Honestly, I couldn’t be happier.
The reason cited for the pair’s exit from the franchise is a deal that Benioff and Weiss is an exclusive deal signed with Netflix. This is the final chapter in a much longer story of a bidding war for the writing duo, ending with the popular streaming company claiming them over both Amazon and Disney. With over 40 Emmy awards under their belt, one would think that this was a good move for the streaming giant, which has been suffering a considerable subscriber downturn in recent months.
However, one must consider the fan reaction to the final season of Game of Thrones, as well as the previous record of both writers before getting too excited for whatever Benioff and Weiss have in the pipeline.
These novels are densely packed with details and complex characters, which supported and informed Benioff and Weiss’ writing of the show enormously
Game of Thrones turned the world of fantasy television upside down, nobody can deny that. With ratings at a nearly constant high for the first four seasons, it seemed for a time that Benioff and Weiss could do no wrong from a writing perspective. One must remember, however, that all of this content was supported by the original novels from George R. R. Martin’s A Song of Ice and Fire series. These novels are densely packed with details and complex characters, which I felt supported and informed Benioff and Weiss’ writing of the show enormously.
You only have to take a look at the turn characterisation and development take once they catch up with the events of the books, at around season six. Almost immediately, plotlines narrow, characters become flatter and the overall quality of the writing feels more rushed, especially in episodes solely written by Benioff and Weiss.
It’s not just Game of Thrones that suffers from this, however. The projects that the two had worked on before landing that show were very few. Most notable is that of Benioff, who had written six feature films, including Troy, The Kite Runner, and X-Men Origins: Wolverine. Anyone who has seen either Troy or Origins will know that while mildly entertaining, these films are by no means incredible.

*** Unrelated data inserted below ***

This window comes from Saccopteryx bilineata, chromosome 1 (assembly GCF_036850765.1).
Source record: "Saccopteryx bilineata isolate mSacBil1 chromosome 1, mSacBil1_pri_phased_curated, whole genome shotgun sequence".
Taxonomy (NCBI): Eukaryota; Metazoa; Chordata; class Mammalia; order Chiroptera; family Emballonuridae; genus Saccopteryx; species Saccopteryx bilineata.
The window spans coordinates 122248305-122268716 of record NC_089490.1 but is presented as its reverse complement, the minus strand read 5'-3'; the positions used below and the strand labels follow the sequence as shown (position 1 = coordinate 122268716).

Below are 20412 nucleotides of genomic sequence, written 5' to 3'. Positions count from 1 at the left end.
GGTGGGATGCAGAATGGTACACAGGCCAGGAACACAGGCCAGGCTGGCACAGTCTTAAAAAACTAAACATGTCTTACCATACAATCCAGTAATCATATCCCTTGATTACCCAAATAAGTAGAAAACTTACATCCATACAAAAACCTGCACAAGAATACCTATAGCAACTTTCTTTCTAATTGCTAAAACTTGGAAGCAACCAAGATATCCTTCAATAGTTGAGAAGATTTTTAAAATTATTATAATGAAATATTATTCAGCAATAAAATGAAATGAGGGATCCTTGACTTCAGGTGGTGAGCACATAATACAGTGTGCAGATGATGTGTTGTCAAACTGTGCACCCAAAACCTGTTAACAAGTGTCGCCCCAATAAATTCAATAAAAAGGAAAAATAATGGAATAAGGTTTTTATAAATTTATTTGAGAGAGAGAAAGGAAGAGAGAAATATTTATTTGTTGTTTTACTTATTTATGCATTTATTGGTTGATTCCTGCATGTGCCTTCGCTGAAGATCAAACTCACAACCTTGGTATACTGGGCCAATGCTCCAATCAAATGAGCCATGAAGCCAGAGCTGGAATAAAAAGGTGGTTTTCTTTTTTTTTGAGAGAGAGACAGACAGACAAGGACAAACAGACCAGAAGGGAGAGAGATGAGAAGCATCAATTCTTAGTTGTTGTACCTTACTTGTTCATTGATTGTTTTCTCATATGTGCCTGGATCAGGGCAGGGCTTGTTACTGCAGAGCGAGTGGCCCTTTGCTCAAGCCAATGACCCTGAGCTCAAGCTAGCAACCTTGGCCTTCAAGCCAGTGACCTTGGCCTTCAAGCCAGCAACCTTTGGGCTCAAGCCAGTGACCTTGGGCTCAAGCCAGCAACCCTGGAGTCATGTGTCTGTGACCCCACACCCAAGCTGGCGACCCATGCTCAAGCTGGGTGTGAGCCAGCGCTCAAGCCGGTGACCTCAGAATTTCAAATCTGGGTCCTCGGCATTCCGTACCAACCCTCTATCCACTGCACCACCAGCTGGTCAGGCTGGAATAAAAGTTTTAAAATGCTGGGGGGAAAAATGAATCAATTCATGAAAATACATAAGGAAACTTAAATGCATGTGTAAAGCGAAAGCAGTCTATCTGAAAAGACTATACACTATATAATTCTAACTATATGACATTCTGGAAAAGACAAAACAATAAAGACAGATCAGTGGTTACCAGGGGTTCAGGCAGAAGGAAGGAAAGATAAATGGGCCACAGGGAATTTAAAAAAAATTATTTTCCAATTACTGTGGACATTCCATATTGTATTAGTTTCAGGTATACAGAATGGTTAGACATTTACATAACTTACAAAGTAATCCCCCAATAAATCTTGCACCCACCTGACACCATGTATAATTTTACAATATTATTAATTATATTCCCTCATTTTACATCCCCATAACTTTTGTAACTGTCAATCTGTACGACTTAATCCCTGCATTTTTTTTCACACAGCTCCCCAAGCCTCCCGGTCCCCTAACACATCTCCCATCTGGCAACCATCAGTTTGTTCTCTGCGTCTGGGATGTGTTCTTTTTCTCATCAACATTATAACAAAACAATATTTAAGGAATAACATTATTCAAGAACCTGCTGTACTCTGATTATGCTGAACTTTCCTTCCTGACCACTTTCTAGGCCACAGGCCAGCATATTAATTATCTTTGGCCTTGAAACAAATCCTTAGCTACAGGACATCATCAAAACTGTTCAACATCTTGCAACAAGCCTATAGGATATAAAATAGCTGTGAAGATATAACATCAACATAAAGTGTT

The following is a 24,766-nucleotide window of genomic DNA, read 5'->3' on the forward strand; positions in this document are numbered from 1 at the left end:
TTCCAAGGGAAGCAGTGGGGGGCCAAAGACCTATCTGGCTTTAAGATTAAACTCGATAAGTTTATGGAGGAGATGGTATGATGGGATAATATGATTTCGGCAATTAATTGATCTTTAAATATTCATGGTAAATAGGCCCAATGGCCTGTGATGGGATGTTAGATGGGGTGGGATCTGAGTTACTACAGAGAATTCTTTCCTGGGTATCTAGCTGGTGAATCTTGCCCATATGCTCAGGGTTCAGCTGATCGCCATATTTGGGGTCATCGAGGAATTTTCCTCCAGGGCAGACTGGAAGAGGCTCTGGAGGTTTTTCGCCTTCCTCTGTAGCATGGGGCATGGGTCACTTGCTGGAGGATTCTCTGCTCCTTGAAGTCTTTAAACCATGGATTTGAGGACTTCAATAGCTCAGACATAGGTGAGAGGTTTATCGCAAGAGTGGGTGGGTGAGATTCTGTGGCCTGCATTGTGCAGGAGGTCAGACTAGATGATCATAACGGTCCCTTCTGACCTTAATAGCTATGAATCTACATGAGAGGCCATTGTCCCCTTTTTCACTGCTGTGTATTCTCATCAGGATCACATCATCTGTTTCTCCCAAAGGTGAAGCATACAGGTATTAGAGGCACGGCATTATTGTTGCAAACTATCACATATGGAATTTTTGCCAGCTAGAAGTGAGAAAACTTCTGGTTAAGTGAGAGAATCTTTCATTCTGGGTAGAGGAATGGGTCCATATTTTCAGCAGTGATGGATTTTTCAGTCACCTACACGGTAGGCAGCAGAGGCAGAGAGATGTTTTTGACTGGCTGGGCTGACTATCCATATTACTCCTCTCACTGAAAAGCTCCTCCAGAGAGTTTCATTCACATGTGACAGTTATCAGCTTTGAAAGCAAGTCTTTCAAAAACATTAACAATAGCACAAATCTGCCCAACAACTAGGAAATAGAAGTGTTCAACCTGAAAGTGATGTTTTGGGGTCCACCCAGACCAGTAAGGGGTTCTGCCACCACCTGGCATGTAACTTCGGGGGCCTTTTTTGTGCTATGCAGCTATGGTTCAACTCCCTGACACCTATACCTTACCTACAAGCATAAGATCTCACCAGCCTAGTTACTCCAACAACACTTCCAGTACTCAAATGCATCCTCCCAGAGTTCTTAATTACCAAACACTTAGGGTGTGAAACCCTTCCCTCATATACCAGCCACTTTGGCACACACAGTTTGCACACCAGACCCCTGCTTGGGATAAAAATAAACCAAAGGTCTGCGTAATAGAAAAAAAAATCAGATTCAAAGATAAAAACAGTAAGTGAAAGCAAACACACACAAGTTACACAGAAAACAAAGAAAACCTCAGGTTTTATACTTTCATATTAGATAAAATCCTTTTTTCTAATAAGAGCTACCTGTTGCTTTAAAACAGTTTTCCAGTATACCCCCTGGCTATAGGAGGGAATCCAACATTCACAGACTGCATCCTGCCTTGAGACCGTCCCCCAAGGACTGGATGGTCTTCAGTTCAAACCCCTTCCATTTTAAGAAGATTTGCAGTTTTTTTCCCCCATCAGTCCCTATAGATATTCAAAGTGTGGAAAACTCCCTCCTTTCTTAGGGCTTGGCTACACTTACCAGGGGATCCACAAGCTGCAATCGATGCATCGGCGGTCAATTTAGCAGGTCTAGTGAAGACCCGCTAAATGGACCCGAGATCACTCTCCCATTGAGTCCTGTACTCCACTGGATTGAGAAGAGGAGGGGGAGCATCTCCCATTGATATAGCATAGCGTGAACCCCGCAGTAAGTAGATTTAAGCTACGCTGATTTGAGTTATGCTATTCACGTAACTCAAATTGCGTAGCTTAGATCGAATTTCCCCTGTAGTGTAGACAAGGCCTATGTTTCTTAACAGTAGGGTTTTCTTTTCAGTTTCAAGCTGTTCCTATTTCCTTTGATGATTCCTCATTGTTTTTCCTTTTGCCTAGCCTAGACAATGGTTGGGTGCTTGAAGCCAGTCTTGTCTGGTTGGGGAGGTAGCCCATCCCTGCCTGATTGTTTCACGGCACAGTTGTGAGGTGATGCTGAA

Another thing to note is that Benioff almost exclusively works in adapting written media onto screens, with many of his other films being based on his own novel and short stories. This shows a reliance in his writing on some kind of source material which could have been a brilliant, or awful thing for the Star Wars franchise.
Both the ‘Legends’ and ‘Canon’ of the Star Wars expanded universe is rich with novels and comics that have nothing to do with the Skywalker saga, which I did hope might have made it into the trilogy that Benioff and Weiss were writing. This would have suited their model and may have led to some excellent characters returning to the Star Wars canon. However, what was also worrying was that this pair of writers would have simply created more rushed, flat stories, adding further blemishes to a franchise that really doesn’t need any more.
So what does this mean for Lucasfilm, and its story group’s plans for Star Wars? In my opinion, this is a good thing. While it does put a delay on the development of the franchise after The Rise of Skywalker premiers in December, we’re sure to see more of the galaxy far, far away in coming years. In fact, Rian Johnson is still working on another trilogy of non-Skywalker Star Wars films, so we can expect to see his very particular filmmaking handiwork in the future.
In summary, while Dave and Dan have left the franchise for now, Star Wars isn’t going anywhere.